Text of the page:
Police Week: What's important now?
Honor the fallen by investing in your training, your preparation, and your wellness
Police Week is a time when we pause to think about and honor the fallen officers and their families. Every year, there are more names added to the wall of the one memorial in Washington that will never be finished. We hear the sound of the piper playing “Amazing Grace,” we watch the images of the shattered lives of the spouses and children of the fallen officers. We shudder thinking, “It could have been me.” And we shed a tear.
We need to grieve the loss of our brother and sister officers, but grieving is not enough. If we mourn and remember for the week, then get on with our lives and nothing changes, we have done a grave disservice to the fallen.
When we ask life’s most powerful question — “What’s important now?” — the answer is twofold: honor and invest. We must honor the past and invest in the future.
Honor the Past
The best way to honor the fallen is to learn from them. Learn how they lived and how they died. Learn from their experiences and learn from their deaths. The first step to learning is to examine the situations in which they died. Some were murdered, some were struck by vehicles, others died in crashes, and some died of heart attacks.
You need to break down the circumstances, the information they knew, their tactics, the tactics of the offender – if there was one – and the decisions made by all parties.
This examination does not involve the greatest lie in law enforcement, which always starts with the same seven words – “If I was there I would have…” It involves a question: “When I find myself in that situation, or a similar situation, what would I most like to do?” This simple question stops you from pointing the finger of blame at the fallen officer and points the finger of responsibility directly at you.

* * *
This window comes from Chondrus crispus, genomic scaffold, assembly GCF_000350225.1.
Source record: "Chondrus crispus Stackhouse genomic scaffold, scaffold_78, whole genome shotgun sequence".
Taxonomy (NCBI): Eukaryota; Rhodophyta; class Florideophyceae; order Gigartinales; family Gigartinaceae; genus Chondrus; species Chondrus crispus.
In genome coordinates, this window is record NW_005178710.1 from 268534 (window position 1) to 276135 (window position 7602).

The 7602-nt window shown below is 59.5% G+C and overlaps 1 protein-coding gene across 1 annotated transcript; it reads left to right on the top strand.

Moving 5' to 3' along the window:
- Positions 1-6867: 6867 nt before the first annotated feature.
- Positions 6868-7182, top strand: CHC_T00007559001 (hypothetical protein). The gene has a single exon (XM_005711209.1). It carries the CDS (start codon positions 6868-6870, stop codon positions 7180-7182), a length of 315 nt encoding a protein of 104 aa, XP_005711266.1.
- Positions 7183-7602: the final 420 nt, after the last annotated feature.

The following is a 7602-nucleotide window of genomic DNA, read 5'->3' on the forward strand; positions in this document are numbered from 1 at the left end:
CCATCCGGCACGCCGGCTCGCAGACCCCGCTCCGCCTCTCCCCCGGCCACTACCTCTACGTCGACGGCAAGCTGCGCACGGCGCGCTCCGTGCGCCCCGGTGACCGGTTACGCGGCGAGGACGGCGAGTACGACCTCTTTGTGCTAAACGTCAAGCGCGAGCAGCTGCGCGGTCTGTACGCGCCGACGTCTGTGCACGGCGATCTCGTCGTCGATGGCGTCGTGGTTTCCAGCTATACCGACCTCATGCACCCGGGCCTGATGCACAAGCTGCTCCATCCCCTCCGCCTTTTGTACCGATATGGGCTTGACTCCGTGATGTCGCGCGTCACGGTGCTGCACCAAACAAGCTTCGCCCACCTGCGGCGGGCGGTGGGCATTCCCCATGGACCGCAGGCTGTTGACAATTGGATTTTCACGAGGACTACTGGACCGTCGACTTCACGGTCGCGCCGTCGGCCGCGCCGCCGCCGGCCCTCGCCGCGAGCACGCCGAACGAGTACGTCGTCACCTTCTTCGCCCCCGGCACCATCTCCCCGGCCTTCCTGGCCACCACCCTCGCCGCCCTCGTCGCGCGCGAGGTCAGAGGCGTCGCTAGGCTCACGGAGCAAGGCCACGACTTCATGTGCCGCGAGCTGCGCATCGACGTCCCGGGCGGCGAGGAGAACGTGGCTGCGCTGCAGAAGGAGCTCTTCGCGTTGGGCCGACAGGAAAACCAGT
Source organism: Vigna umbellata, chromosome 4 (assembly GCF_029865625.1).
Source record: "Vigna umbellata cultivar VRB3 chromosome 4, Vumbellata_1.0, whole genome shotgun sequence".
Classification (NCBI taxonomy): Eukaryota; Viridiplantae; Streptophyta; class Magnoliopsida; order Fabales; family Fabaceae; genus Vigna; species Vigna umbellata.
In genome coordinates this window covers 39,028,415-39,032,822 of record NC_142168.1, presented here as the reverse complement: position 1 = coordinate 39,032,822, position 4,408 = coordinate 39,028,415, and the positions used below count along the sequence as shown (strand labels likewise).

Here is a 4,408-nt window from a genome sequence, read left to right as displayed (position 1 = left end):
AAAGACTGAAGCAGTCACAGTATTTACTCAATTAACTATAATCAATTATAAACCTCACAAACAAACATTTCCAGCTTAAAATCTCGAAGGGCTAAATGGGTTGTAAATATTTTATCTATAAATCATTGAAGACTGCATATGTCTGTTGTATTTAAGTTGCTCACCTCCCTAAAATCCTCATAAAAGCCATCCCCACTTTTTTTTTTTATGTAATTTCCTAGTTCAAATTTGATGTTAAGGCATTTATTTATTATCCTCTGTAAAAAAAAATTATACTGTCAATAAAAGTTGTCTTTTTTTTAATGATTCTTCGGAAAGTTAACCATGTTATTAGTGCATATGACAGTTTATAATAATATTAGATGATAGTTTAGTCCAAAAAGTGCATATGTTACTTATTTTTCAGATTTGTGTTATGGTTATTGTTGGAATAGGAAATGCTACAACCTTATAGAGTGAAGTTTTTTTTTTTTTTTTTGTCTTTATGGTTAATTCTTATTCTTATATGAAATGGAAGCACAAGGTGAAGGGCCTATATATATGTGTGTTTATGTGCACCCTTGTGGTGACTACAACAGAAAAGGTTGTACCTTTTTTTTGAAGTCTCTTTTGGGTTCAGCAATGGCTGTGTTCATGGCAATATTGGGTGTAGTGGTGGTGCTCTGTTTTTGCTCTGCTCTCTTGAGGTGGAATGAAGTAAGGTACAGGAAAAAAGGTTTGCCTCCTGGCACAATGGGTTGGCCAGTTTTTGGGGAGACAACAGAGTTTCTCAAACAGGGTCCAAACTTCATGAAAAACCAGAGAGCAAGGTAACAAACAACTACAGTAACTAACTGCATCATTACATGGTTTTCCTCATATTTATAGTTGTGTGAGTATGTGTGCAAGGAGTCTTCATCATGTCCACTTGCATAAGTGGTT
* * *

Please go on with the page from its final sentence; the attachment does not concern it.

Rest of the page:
What are you doing to ensure you will have a more desirable outcome? What are you doing to invest in your safety and well-being? What are you doing to train on your own?
Invest in the Future
You need to invest in your future and the future of the profession. How? Train, read, learn, apply what you learn, train more, learn more, share what you learned and accept the mantle of responsibility.
Every law enforcement officer in America is in a position to lead. The question to you is do you choose to do so? Leadership is never about rank, position or title. Rank puts you into a leadership position – it does not make you a leader.
Investing in the future means that you accept responsibility for your training, your fitness and your skills.
Abdicating the responsibility for training to your agency and only training when “it is on the company time and the company dime” means abdicating the responsibility for your safety and well-being, as well as the safety and well-being of your fellow officers and the public you have sworn to serve and protect. That is inappropriate.
Agencies don’t get killed or injured in the line of duty — officers do. There are no names of agencies on the memorial walls — just names of officers.
Honor those whose names are inscribed on the walls. Honor the families of the fallen. Honor your family and your fellow officers by investing in your training, your preparation, and your wellness. When you invest in yourself you become a role model for others to follow. Share, don’t flaunt, what you learn. Share so others will also benefit from your investment.
What’s important now? Honor the past. Invest in the future.